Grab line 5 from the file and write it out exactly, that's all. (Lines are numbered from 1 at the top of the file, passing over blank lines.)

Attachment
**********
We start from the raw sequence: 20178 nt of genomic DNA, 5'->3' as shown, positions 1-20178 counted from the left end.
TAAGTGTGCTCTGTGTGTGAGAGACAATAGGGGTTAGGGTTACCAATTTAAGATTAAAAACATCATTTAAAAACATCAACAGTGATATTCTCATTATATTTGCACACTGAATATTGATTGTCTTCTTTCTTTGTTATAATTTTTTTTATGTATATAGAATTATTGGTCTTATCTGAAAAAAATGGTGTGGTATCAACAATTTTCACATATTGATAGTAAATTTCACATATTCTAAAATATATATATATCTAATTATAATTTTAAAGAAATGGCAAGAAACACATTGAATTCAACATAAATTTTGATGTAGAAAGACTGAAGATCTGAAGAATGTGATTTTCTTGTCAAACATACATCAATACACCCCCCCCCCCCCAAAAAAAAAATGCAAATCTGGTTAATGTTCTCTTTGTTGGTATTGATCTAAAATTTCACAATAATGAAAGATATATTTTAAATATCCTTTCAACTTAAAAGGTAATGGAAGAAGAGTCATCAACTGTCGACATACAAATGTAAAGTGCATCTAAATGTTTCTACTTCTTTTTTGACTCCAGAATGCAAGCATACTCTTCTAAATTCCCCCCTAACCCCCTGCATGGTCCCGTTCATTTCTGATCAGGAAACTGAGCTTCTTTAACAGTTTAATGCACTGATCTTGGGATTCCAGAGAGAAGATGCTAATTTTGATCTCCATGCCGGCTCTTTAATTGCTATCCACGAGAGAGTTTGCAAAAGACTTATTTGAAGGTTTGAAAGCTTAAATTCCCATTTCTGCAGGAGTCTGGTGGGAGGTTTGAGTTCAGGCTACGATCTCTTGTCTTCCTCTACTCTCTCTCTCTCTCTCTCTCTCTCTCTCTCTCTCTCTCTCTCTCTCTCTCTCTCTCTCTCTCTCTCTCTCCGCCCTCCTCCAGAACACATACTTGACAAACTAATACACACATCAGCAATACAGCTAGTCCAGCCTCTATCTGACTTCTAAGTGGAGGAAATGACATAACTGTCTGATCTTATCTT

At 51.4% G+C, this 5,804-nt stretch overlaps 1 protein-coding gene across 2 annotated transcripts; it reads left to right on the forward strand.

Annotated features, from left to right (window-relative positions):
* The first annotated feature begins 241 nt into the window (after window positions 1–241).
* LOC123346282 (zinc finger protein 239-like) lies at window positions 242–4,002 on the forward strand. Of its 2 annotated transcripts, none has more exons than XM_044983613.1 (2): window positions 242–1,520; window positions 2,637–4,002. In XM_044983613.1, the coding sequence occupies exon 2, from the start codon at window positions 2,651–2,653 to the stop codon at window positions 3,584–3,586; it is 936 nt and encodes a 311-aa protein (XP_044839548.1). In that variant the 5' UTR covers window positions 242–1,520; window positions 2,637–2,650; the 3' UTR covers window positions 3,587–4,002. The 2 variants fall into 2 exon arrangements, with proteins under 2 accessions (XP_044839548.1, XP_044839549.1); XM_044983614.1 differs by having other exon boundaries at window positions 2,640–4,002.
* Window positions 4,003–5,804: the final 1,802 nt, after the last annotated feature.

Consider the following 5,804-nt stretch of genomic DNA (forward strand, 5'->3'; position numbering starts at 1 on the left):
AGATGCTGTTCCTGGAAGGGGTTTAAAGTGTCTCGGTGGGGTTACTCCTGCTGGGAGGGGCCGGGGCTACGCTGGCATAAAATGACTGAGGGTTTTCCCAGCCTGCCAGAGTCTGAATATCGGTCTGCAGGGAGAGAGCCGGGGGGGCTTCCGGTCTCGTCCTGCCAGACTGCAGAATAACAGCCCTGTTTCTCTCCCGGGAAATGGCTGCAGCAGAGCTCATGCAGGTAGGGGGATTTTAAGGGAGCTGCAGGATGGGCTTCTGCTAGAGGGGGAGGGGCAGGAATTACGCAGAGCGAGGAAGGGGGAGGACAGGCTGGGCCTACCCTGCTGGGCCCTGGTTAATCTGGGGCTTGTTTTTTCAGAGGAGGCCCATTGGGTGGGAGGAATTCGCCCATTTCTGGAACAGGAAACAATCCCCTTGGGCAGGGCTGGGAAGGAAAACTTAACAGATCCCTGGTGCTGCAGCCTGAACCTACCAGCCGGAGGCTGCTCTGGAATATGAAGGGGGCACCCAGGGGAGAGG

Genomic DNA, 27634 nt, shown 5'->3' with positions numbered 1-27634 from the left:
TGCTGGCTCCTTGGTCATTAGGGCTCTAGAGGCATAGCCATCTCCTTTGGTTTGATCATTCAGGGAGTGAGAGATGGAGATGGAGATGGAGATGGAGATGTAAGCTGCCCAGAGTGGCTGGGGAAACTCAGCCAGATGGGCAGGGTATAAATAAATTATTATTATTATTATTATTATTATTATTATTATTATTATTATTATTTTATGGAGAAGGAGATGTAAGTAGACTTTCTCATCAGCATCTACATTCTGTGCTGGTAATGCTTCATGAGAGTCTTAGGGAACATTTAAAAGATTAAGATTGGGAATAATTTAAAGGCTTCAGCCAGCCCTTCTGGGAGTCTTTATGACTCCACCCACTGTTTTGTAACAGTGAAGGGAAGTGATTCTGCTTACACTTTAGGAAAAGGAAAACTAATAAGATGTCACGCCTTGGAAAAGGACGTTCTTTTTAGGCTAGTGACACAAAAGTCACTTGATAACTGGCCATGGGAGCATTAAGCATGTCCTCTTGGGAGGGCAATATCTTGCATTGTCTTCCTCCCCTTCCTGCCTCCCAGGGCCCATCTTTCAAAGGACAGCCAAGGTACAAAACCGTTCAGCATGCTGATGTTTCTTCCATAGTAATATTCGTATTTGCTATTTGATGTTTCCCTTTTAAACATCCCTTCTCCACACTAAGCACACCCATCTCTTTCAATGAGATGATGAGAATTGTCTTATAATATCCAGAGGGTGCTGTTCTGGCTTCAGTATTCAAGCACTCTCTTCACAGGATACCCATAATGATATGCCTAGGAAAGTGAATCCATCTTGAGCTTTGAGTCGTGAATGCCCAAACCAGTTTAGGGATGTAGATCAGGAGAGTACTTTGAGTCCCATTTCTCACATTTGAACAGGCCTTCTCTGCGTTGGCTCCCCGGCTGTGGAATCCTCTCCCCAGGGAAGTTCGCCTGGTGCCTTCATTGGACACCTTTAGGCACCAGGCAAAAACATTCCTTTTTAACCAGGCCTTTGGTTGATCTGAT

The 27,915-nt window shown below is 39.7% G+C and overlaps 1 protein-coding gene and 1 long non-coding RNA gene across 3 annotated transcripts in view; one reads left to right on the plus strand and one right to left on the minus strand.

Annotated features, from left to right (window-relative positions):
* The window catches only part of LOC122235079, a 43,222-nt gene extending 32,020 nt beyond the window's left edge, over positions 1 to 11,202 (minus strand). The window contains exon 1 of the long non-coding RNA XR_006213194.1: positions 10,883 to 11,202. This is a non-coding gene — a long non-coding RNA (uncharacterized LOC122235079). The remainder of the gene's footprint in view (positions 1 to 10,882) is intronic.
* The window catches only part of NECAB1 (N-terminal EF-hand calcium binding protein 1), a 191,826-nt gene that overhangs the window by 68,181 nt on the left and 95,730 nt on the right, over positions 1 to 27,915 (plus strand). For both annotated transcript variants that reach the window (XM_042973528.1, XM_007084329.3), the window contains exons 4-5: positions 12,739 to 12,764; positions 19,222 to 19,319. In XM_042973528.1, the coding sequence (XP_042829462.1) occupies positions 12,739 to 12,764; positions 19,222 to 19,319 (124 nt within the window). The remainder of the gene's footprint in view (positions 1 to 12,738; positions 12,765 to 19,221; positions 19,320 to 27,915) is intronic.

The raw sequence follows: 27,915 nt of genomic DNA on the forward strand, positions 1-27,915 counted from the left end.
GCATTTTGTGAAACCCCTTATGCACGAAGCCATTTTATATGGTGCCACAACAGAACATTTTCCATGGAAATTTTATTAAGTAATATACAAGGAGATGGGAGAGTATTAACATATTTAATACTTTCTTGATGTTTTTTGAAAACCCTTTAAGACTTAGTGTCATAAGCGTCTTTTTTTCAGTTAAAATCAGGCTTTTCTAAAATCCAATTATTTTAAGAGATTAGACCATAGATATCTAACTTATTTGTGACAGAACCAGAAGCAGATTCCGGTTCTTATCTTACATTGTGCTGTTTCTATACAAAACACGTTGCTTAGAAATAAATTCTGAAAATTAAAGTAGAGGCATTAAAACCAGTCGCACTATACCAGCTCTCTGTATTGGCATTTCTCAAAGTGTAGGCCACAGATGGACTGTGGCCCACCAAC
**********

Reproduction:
* The first annotated feature begins 241 nt into the window (after window positions 1–241).